While the DayGlo aspect absorbs families and new demographics, the artists involved face significant challenges. Specifically, Sailes, a painter, pointed out that the paint makes colors appear differently; some colors “come forward at a faster rate than others and others regress [backward].” It can be tough for an artist new to the medium to adapt to how the colors project. Additionally, artists face the challenge of knowing their work will be displayed under blacklight at the DayGlo exhibition, but art purchased for a home will likely be displayed in daylight. Of course, though the pigments can be challenging, clever artists make the medium into an opportunity. Mike Lombardy, a printer, mentioned explicitly that his work tends to be monochromatic, so working with the color scheme of DayGlo paint, in all its “psychedelic” glory was a point of exploration and artistic freedom for him. The annual exhibition allows artists, especially multidisciplinary artists like Lombardy who use the paint as ink, dye, etc., to develop and refine their use of the medium from year to year. The people who come to the exhibition get to see a different side of local artists.
Finally, an aspect of Daylgo that really excites the participants and the organizers is the paint’s connection to Cleveland. Sailes, a native Clevelander, enjoys using a “locally-based product that is…known around the world and developed and produced in [his] city which…is important to us who live here.” Lombardy similarly sees using the product as a way to advocate for the city; that the paint helps more people understand Cleveland’s often overlooked history and resources. As Sailes said, DayGlo is a company with a hugely well-known and internationally used product. The company began back in the 1930s when two brothers, Bob and Joe Switzer were experimenting with producing colors that seemed brighter than normal. The colors were used as special effects and to promote movies early on. During World War II, the colors took on a new purpose: DayGlo developed fluorescent fabric panels bright enough to signal airplanes from the ground. Also, out on water, buoys covered in the paint marked areas of water with debris, mines, and explosives. After the war, the company continued to find innovative uses for the colors, branching out of advertising and safety. Now, in a Warhol-esque turn of events, it is exciting to see artists use the industrial pigment in their practice.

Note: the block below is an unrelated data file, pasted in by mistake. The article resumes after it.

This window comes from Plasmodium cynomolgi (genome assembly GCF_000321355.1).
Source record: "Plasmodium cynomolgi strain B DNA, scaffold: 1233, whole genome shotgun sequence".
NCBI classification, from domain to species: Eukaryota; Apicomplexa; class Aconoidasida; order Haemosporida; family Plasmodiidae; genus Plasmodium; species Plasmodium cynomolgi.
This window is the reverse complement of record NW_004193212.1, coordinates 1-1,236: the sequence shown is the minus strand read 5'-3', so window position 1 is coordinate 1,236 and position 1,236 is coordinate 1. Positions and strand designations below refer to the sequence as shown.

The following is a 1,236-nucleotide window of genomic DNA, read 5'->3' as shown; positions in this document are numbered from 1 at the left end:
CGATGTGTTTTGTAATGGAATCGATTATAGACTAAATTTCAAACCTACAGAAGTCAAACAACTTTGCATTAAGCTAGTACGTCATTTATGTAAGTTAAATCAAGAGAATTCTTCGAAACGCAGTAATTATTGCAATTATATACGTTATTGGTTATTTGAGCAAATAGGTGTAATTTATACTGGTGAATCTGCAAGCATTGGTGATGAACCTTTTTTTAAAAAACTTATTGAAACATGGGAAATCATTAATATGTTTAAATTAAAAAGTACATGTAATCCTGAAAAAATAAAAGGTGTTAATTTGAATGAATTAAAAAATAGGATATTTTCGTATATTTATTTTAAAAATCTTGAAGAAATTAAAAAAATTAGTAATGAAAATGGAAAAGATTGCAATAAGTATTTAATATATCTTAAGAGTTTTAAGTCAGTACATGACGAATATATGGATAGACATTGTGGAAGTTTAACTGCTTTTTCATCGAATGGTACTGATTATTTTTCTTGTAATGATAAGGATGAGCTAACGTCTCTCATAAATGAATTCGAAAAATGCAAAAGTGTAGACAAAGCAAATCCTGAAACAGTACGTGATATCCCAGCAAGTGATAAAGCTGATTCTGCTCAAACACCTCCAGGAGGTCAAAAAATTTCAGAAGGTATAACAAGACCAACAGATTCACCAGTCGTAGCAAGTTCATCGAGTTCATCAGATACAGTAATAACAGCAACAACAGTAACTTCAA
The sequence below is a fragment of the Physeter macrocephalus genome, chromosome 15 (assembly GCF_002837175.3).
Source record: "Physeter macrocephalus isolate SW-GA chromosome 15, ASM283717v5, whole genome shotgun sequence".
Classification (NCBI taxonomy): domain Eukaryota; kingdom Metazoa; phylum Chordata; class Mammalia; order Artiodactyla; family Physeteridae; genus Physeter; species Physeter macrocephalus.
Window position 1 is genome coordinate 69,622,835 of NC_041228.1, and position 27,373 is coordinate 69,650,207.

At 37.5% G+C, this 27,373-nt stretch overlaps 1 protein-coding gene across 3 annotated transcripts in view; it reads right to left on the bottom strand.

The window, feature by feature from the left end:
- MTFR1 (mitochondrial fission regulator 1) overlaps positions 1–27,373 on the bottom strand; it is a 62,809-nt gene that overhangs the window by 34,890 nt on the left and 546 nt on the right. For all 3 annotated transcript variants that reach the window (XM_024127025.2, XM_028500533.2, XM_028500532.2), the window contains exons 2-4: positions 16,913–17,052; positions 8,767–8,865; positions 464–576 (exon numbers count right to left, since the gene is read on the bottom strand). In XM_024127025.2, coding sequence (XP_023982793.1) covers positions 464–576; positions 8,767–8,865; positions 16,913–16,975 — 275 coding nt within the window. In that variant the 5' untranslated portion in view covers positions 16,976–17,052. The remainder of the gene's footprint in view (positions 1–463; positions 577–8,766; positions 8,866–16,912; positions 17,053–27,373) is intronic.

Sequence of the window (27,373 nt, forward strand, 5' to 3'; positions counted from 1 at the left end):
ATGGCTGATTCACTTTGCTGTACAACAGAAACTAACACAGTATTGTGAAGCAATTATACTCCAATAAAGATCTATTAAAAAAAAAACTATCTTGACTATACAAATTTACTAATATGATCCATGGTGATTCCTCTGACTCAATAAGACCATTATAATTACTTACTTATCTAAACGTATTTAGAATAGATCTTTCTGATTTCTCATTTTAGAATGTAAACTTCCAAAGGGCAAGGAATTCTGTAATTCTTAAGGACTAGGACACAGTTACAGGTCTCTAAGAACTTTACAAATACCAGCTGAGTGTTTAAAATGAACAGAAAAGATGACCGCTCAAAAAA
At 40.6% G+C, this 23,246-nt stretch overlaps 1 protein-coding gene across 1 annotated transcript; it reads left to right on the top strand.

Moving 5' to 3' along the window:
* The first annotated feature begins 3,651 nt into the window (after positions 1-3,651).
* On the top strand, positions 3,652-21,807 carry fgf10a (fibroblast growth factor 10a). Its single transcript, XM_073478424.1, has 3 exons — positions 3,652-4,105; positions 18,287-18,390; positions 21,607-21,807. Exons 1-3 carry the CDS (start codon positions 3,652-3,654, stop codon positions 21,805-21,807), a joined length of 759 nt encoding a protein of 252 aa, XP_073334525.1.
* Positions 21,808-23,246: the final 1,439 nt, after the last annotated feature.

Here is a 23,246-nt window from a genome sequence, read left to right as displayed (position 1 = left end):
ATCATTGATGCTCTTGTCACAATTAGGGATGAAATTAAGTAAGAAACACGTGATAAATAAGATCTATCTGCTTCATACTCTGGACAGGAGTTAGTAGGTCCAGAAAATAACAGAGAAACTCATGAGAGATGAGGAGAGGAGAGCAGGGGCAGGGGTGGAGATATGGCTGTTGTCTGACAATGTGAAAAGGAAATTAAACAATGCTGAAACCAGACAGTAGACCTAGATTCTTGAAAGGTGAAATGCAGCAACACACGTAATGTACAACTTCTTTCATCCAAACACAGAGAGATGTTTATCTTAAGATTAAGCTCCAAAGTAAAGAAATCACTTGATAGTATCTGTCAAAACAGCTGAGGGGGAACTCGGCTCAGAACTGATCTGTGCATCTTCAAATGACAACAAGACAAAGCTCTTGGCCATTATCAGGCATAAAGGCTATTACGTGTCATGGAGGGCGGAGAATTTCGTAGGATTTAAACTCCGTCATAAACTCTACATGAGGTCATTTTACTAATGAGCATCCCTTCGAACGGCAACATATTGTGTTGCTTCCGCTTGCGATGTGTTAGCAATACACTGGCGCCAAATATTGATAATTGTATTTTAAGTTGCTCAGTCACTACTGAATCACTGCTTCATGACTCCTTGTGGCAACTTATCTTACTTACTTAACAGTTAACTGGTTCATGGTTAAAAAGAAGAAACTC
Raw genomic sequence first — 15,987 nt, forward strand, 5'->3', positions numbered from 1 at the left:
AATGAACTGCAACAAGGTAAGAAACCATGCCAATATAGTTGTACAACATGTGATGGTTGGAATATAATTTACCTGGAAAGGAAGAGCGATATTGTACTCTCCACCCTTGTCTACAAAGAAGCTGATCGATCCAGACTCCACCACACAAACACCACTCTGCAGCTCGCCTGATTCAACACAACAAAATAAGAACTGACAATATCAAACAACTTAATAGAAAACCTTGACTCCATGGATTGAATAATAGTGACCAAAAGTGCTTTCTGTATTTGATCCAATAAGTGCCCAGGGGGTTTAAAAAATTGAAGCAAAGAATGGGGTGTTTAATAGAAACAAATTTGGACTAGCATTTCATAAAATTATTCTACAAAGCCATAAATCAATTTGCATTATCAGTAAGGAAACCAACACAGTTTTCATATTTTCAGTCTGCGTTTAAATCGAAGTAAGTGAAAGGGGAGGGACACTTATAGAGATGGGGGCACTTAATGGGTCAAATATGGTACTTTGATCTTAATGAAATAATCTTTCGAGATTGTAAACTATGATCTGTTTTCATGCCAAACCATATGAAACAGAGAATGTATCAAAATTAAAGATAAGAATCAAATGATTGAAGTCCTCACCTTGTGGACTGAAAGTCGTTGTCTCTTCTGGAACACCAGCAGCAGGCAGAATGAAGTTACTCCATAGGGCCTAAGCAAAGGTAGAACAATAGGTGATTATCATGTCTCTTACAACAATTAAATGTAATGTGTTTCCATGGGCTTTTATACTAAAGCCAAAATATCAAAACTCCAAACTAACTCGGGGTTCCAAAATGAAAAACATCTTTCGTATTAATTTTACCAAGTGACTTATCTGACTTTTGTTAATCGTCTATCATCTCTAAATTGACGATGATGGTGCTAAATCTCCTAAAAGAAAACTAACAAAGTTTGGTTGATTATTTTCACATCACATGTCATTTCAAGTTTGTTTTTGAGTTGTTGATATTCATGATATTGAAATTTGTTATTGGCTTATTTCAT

The show, a huge success judging by how packed and excited the crowd was at the opening, pays off to everyone involved. DayGlo Color Corp. gets to support the local arts and see the creative ways their product is used. The artists get the chance to work with a new, puzzling but ultimately magical and stimulating material which, by its very production, supports Cleveland and a historical Cleveland company. Of course, visitors get a new magical experience, enjoying a newly illuminated perspective on industrial paint, color, and Cleveland.
DayGloSho 6 is up through March 30 and the gallery is open every Wednesday, 12:00 PM – 7:00 PM and Saturday 12:00 PM – 4:00 PM or by contacting Amy Callahan at firstname.lastname@example.org.
Waterloo Arts Callahan
Morgan Wood is an undergraduate student at Case Western Reserve University and a former summer intern at Waterloo Arts.